30. Richter L. Early child development in resource-poor settings: balancing children’s material and mental Needs-a personal account. Zero to Three (J). 2004;Nov;25(2):40–6.

31. Lonigan CJ, Whitehurst GJ. Relative efficacy of parent and teacher involvement in a shared-reading intervention for preschool children from low-income backgrounds. Early Childhood Research Quarterly. 1998;Jan 1; 13(2):263–90.
32. Guralnick MJ. An overview of the developmental systems model for early intervention. The developmental systems approach to early intervention. 2005;1(1):3–28.

33. Topping K, Dekhinet R, Zeedyk S. Parent-infant interaction and children’s language development. Educational Psychology. 2013;Jul 1; 33(4):391–426.
34. Barber AB, Swineford L, Cook C, Belew A. Effects of Project ImPACT Parent-Mediated Intervention on the Spoken Language of Young Children With Autism Spectrum Disorder. Perspectives of the ASHA Special Interest Groups. 2020;Jun 30; 5(3):573–81.
35. Robertson SB, Weismer SE. Effects of treatment on linguistic and social skills in toddlers with delayed language development. Journal of Speech, Language, and Hearing Research. 1999;Oct;42(5):1234–48.
crossref pmid
36. Girolametto L, Pearce PS, Weitzman E. Interactive focused stimulation for toddlers with expressive vocabulary delays. Journal of Speech, Language, and Hearing Research. 1996;Dec;39(6):1274–83.
crossref pmid
37. Hedge MN, Davis D. Clinical methods and practicum in speech language pathology. 5th ed. Delmar Cengage Learning. 2010.

38. O’Toole C, Lee AS, Gibbon FE, van Bysterveldt AK, Conway PF, Hart NJ. Parent-mediated interventions to promote communication and language development in children with Down syndrome aged between birth and six years. 2016. http://hdl.handle.net/10344/6042 .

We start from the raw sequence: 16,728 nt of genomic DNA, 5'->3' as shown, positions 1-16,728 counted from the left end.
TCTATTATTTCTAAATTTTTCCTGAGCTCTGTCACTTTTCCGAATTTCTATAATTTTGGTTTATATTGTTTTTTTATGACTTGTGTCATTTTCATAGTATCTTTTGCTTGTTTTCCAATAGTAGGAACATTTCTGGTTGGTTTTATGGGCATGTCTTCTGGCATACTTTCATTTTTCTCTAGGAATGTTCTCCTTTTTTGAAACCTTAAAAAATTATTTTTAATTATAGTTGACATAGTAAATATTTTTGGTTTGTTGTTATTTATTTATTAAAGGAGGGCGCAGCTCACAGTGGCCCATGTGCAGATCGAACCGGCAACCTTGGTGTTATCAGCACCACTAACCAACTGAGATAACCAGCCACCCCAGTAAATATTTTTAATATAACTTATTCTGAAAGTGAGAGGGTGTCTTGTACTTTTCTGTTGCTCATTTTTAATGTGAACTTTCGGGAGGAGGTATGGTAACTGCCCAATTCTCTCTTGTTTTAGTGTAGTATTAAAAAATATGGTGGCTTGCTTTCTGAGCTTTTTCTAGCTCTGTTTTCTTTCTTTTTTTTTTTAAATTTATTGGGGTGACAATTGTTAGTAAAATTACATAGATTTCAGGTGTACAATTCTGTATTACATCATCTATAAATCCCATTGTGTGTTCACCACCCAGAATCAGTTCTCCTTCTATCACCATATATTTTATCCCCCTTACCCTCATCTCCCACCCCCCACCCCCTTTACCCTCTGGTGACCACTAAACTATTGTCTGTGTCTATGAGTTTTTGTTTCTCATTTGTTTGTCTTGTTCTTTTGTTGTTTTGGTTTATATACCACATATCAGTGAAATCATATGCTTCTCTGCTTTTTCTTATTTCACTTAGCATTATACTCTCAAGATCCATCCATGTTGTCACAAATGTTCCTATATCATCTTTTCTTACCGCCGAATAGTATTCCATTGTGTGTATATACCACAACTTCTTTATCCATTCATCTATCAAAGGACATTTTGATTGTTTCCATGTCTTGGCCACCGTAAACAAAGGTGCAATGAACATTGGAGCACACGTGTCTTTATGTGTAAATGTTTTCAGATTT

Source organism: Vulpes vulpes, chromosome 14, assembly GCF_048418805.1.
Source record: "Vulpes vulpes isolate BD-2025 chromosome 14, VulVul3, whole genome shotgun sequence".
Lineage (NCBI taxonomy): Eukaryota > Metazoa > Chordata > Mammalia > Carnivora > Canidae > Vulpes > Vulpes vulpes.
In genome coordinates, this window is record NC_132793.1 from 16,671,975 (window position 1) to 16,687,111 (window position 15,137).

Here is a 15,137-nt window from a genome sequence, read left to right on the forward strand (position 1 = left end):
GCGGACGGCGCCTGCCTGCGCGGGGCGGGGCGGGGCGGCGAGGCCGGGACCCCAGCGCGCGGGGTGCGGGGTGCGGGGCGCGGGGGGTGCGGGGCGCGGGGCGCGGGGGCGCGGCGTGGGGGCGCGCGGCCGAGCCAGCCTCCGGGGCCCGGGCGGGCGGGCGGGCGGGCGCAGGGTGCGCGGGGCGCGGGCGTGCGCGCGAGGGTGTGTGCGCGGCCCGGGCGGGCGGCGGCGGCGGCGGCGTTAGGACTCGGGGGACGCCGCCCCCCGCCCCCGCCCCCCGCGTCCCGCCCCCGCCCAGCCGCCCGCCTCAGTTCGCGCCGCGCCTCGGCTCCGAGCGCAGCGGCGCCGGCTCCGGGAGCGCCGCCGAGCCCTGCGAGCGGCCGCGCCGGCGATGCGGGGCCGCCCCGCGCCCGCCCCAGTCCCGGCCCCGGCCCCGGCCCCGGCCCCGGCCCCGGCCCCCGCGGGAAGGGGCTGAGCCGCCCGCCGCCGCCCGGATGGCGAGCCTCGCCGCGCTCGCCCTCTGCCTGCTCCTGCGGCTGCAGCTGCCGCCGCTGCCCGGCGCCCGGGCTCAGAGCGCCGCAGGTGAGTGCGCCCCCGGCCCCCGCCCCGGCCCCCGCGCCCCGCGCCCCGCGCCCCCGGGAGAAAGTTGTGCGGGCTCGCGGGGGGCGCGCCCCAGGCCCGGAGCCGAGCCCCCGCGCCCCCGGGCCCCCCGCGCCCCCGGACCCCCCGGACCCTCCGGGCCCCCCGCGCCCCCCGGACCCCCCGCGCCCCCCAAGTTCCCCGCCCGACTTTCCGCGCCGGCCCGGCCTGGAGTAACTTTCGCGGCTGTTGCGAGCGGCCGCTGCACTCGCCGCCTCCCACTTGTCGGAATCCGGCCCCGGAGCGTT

39. Sebastian S, Chengappa S, Ballraj A. Language Learning Disability in Identical Twins, Language in India. 2012;July;580–584.

40. Lyytinen P, Eklund K, Lyytinen H. Language development and literacy skills in late-talking toddlers with and without familial risk for dyslexia. Annals of dyslexia. 2005;Dec 1; 55(2):166–92.
crossref pmid pdf
41. Thomas N, Colin C, Leybaert J. Interactive reading to improve language and emergent literacy skills of preschool children from low socioeconomic and language-minority backgrounds. Early Childhood Education Journal. 2020;Sep;48(5):549–60.
crossref pdf
42. Niklas F, Wirth A, Guffler S, Drescher N, Ehmig SC. The home literacy environment as a mediator between parental attitudes toward shared reading and children’s linguistic competencies. Frontiers in Psychology. 2020;Jul 21; 11:1628.
crossref pmid pmc
43. Brandt D, Deborah B. Literacy in American lives. Cambridge University Press, 2001. May 28;

44. Carroll JM, Holliman AJ, Weir F, Baroody AE. Literacy interest, home literacy environment and emergent literacy skills in preschoolers. Journal of Research in Reading. 2019;Feb;42(1):150–61.
crossref pdf